Just around the corner from Tianfu Square in the center of Chengdu lies the long-standing People’s Park. People’s Parks in China are synonymous with a variety of activities by people of all walks of life. These parks serve as spaces for locals and visitors to congregate during the day. Whether it’s early morning tai chi or evening dance and exercise in the park, public spaces have always been a crucial part of Chinese culture.
Shopping and Activities
Chengdu’s People’s Park is a sprawling piece of land, a total of 112,639 square meters (or 1,212,440 sq. ft), making it the largest green space in the downtown area. The park is complete with a man-made lake, gardens and numerous spots for musicians, tai chi experts and fans, a wide-variety of shops and services from local souvenirs to ear-cleaning kiosks. Boat rides are available to anyone who wishes to circle the lake and view this scenic area of the park. The People’s Park is sure to keep any visitor occupied for an afternoon or even a good part of the day.
Wander through the parkâ€™s many streets and youâ€™ll see calligraphy artists, slews of souvenir shops and locals indulging in a typical game of chess or mah-jong, a popular game with the older generation across China.
Not to be missed is the notable Heming Tea House. Standing in the middle of the park’s lake this tea house is over a century old, serving a variety of Chinese teas. Some are even served â€œSichuan-styleâ€ with pepper, Chinese jujube and sugar crystals inside the tea. Hours are typically spent by Chengdu locals and tourists lounging outside the park’s many tea-houses enjoying endless refills of hot water or (çƒæ°´) for their tea. A serving of tea usually goes for 10-20 yuan (1.50-3 U.S dollars).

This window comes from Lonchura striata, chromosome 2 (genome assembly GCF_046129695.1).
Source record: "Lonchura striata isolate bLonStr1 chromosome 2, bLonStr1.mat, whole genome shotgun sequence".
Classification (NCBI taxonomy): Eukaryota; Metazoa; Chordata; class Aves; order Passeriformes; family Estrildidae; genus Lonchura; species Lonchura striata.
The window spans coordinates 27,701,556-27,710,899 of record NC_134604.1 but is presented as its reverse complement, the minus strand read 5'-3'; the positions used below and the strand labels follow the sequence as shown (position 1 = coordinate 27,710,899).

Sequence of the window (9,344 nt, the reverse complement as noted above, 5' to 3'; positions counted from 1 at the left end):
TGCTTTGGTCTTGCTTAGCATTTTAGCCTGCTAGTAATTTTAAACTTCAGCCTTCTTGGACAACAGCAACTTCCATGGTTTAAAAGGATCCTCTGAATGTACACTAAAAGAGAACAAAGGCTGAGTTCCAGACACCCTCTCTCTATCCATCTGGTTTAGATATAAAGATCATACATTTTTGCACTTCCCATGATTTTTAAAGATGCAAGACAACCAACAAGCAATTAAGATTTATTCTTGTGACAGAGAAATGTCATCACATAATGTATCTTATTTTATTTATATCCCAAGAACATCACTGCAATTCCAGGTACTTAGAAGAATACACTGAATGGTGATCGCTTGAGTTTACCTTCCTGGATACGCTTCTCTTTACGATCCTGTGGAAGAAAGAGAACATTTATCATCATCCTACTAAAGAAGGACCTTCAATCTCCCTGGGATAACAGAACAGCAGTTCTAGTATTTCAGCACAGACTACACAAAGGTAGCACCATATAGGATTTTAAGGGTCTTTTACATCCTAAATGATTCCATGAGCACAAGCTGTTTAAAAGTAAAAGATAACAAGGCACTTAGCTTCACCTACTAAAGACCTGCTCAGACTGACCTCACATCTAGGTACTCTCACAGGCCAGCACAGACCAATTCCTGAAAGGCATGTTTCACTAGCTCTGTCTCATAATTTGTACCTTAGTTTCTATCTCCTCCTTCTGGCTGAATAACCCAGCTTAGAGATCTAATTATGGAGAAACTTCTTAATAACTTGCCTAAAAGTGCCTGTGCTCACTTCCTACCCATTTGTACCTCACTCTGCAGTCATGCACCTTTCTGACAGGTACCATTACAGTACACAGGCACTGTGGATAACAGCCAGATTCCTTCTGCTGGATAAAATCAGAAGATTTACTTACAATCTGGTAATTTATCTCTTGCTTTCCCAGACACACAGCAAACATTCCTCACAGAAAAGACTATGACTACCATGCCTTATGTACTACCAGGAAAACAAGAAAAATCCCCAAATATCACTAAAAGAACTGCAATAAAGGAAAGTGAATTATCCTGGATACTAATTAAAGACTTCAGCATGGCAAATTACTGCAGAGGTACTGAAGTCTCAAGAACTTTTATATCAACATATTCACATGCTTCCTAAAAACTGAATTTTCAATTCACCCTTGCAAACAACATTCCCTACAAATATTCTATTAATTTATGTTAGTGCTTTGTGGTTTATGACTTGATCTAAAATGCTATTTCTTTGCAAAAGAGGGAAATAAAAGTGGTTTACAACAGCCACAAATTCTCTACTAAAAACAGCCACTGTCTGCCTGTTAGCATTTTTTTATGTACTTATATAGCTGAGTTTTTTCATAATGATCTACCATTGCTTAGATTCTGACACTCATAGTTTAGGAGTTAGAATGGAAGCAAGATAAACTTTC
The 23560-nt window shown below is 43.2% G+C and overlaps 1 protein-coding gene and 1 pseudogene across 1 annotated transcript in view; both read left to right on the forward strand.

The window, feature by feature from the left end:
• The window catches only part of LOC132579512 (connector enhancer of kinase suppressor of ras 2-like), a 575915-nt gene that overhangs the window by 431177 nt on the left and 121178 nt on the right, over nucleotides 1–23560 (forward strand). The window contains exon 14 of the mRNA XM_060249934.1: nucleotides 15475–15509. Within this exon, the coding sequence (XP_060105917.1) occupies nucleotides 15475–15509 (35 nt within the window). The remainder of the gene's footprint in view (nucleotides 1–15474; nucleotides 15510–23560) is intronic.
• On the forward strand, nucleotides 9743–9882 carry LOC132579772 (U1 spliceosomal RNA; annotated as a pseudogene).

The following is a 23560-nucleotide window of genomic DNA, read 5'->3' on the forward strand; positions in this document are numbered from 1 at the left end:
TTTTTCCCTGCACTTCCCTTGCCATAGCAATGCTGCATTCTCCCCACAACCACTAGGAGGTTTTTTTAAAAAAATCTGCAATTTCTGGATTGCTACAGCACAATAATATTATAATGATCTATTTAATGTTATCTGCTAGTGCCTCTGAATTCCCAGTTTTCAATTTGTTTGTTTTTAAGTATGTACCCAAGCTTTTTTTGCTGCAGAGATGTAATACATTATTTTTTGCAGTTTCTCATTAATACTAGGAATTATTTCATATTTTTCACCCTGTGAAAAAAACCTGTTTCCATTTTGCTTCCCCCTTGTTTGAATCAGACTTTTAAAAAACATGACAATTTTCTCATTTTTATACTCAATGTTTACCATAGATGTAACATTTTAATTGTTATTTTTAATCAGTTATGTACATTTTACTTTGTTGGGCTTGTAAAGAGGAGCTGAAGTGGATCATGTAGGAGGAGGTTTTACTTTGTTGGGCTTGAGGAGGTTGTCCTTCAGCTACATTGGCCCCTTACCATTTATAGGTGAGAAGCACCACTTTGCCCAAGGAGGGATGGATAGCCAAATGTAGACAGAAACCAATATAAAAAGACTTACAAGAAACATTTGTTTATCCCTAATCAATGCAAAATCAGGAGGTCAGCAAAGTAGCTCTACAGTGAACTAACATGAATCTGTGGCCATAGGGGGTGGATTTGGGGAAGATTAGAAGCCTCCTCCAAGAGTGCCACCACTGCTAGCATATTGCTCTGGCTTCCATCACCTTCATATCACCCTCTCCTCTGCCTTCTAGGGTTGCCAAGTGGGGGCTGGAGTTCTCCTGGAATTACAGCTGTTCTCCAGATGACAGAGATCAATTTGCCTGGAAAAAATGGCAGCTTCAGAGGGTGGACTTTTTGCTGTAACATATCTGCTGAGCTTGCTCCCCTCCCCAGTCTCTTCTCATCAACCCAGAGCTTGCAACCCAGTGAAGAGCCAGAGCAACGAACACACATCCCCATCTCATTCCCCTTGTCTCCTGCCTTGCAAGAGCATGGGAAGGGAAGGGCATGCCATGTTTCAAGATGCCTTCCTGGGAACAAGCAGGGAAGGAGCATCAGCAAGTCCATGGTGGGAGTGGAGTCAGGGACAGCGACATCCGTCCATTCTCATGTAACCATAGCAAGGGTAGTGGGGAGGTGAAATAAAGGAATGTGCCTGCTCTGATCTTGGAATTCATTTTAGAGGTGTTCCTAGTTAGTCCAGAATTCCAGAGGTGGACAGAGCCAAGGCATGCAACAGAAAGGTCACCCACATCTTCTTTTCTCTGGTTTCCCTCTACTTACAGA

Chen Mapo Tofu is located across the parkâ€™s main entrance which serves the famous dish of spicy tofu. Another hot spot is Zhong’s Dumpling, serving various types of dumplings and other Sichuan-style snacks.
The People’s Park was originally named Shaocheng Park, as it was built in 1911 on Shaocheng (also known as â€œsmall cityâ€) during the Qing Dynasty under Yu Kun, the last Qing Dynasty general in Chengdu. Later that year the railway construction uprising erupted, led by the people of Chengdu in protest of transferring the construction and financing of local railway projects to foreign-owned banks. This uprising was one of the events which led to the Xinhai Revolution and later to the fall of the Qing Dynasty. The protests are fondly remembered in Chengdu and as a result a monument was erected to commemorate the protests; the Railroad Protection Movement Monument. The park was renamed the â€œPeople’s Parkâ€ in 1950.
Located on Shaocheng Road, two blocks west or a 15-minute stroll from Tianfu Square in downtown Chengdu. There is usually no entrance fee for the park.